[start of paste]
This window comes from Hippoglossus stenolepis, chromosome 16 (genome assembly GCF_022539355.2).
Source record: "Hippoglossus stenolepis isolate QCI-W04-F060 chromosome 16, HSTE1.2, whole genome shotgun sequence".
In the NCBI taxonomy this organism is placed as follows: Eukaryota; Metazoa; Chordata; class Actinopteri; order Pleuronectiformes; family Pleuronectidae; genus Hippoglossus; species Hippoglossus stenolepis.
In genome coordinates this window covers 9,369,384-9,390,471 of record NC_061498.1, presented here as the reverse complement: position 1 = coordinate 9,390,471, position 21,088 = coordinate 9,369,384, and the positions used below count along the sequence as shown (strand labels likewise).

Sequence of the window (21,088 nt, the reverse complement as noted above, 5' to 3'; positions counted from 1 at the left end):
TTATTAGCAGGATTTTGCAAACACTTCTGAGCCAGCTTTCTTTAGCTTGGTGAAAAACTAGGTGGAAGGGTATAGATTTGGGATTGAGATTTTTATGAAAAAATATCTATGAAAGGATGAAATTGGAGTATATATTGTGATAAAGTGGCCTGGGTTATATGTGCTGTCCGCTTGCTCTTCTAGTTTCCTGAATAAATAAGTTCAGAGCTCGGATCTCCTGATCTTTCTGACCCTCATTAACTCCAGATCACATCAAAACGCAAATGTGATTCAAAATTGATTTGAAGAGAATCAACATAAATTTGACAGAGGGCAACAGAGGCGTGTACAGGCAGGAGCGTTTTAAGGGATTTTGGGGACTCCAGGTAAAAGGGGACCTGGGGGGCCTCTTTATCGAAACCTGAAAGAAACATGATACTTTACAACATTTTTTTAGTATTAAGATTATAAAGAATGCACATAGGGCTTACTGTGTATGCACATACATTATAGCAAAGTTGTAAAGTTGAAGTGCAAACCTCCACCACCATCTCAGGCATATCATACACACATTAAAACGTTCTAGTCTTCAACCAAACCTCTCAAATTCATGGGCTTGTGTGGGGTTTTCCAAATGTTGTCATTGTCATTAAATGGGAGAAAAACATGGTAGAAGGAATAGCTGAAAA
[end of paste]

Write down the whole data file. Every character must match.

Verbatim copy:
This window comes from Hippoglossus stenolepis, chromosome 16 (genome assembly GCF_022539355.2).
Source record: "Hippoglossus stenolepis isolate QCI-W04-F060 chromosome 16, HSTE1.2, whole genome shotgun sequence".
In the NCBI taxonomy this organism is placed as follows: Eukaryota; Metazoa; Chordata; class Actinopteri; order Pleuronectiformes; family Pleuronectidae; genus Hippoglossus; species Hippoglossus stenolepis.
In genome coordinates this window covers 9,369,384-9,390,471 of record NC_061498.1, presented here as the reverse complement: position 1 = coordinate 9,390,471, position 21,088 = coordinate 9,369,384, and the positions used below count along the sequence as shown (strand labels likewise).

Sequence of the window (21,088 nt, the reverse complement as noted above, 5' to 3'; positions counted from 1 at the left end):
TTATTAGCAGGATTTTGCAAACACTTCTGAGCCAGCTTTCTTTAGCTTGGTGAAAAACTAGGTGGAAGGGTATAGATTTGGGATTGAGATTTTTATGAAAAAATATCTATGAAAGGATGAAATTGGAGTATATATTGTGATAAAGTGGCCTGGGTTATATGTGCTGTCCGCTTGCTCTTCTAGTTTCCTGAATAAATAAGTTCAGAGCTCGGATCTCCTGATCTTTCTGACCCTCATTAACTCCAGATCACATCAAAACGCAAATGTGATTCAAAATTGATTTGAAGAGAATCAACATAAATTTGACAGAGGGCAACAGAGGCGTGTACAGGCAGGAGCGTTTTAAGGGATTTTGGGGACTCCAGGTAAAAGGGGACCTGGGGGGCCTCTTTATCGAAACCTGAAAGAAACATGATACTTTACAACATTTTTTTAGTATTAAGATTATAAAGAATGCACATAGGGCTTACTGTGTATGCACATACATTATAGCAAAGTTGTAAAGTTGAAGTGCAAACCTCCACCACCATCTCAGGCATATCATACACACATTAAAACGTTCTAGTCTTCAACCAAACCTCTCAAATTCATGGGCTTGTGTGGGGTTTTCCAAATGTTGTCATTGTCATTAAATGGGAGAAAAACATGGTAGAAGGAATAGCTGAAAA